Police and intelligence services are using image analysis and voice-recognition software, studying social media postings and seeking human tips as they scramble to identify the militant recorded on a video ...

Smartphone-loss anxiety disorder

13 hours ago

The smart phone has changed our behavior, sometimes for the better as we are now able to connect and engage with many more people than ever before, sometimes for the worse in that we may have become over-reliant on the connectivity ...

Why conspiracy theorists won't give up on MH17 and MH370

Aug 20, 2014

A huge criminal investigation is underway in the Netherlands, following the downing of flight MH17. Ten Dutch prosecutors and 200 policemen are involved in collecting evidence to present at the International Criminal Court in the Hague. The inv ...

Here's how you find out who shot down MH17

Aug 20, 2014

More than a month has passed since Malaysia Airlines flight MH17 crashed with the loss of all 298 lives on board. But despite the disturbances at the crash site near the small town of Grabovo, near Donetsk ...

Assange talks of leaving embassy, sowing confusion

Aug 18, 2014

WikiLeaks founder Julian Assange sowed confusion Monday with an announcement that appeared to indicate he was leaving his embassy bolt hole, but his spokesman later clarified that that would not happen unless ...

User comments : 3

Adjust slider to filter visible comments by rank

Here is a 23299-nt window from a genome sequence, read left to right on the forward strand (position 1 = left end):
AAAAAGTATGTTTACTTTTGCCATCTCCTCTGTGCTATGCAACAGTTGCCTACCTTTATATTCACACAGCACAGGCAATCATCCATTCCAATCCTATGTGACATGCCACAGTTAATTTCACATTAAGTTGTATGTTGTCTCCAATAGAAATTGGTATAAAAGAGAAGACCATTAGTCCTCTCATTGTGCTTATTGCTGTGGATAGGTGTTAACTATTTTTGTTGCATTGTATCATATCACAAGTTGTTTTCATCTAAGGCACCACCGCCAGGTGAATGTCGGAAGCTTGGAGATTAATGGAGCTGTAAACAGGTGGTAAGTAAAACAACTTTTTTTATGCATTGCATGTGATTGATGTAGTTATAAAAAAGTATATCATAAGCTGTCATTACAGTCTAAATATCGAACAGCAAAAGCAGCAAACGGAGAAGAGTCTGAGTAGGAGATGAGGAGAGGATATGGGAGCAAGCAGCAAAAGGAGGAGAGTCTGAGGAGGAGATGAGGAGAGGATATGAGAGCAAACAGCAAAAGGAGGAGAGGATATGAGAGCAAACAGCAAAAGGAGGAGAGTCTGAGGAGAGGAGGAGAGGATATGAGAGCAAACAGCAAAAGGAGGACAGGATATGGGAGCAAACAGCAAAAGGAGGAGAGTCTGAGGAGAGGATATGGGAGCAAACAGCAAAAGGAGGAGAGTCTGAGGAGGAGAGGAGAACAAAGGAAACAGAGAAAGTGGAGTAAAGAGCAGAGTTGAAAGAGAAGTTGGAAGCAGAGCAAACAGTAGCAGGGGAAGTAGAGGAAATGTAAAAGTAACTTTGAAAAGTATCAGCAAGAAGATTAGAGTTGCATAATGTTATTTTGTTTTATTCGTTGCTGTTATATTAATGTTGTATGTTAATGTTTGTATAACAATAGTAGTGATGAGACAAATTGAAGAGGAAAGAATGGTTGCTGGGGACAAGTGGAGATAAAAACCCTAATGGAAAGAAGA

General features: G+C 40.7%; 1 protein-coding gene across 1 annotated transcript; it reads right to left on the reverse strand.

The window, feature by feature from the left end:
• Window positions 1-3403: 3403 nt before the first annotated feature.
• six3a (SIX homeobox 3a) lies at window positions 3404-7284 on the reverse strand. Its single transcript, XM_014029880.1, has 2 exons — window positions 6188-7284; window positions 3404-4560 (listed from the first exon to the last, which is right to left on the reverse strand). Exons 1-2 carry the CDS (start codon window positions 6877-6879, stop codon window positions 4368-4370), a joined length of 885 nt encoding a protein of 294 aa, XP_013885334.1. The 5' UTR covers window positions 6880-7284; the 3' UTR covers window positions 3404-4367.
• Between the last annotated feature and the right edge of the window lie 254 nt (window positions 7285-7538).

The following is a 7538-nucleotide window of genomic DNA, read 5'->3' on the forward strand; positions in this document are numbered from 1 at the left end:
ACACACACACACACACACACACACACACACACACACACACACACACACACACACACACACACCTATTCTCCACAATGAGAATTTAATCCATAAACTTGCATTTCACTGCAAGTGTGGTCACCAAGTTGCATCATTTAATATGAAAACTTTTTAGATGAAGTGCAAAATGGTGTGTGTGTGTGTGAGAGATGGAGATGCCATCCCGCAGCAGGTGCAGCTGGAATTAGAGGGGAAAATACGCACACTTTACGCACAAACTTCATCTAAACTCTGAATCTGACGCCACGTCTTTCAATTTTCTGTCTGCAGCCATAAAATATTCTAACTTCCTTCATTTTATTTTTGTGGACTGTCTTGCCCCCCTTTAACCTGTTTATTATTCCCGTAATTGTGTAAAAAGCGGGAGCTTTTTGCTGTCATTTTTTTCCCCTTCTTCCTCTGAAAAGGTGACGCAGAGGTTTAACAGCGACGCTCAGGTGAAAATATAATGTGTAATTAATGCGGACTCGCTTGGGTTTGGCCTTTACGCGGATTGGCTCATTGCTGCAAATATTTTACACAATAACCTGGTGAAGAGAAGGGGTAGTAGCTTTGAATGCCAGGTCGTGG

Display comments: newest first

Matt_J_
not rated yet Mar 29, 2012
This article is a horrible fail. "Amid warnings from some researchers" is the only sentence that indicates there are concerns. Who are these researchers? What actually did their research show? Or is this just some "experts" of questionable credentials talking out their rear end. I didn't know we understood autism even close enough to attribute causes. I think Mariono is looking to work for Fox news. This is about their quality of reporting.
Lurker2358
not rated yet Mar 29, 2012
I think the key here is that any knowledge or technology requires context.

Human beings pretty much had nothing but wooden plows and sundials for thousands of years before metals were discovered and used to make better and better tools.

Then it went all the way to around the 1000's a.d. before gunpowder and anything resembling modern knowledge of chemistry was discovered and in wide use.

Now, in the past 150 years, we went from pony express, to landing on the Moon and holding a super computer in your hand.

Individual brains require context and fundamental building blocks to truly digest and use all these things properly.

If things like physical art or paper books or other traditional communication or media were to become totally obsolete and unused due to these new technologies, it could produce a continuity of technology issue for future generations following disaster such as war or solar storms.
ormondotvos
not rated yet Mar 30, 2012
Aah, we'll get by. Maybe decimated, maybe diseased, but it's hard to kill all of us. A few survivalists will be around in the hills. Now, civilization, not so much.

And technology will consist of bows and arrows.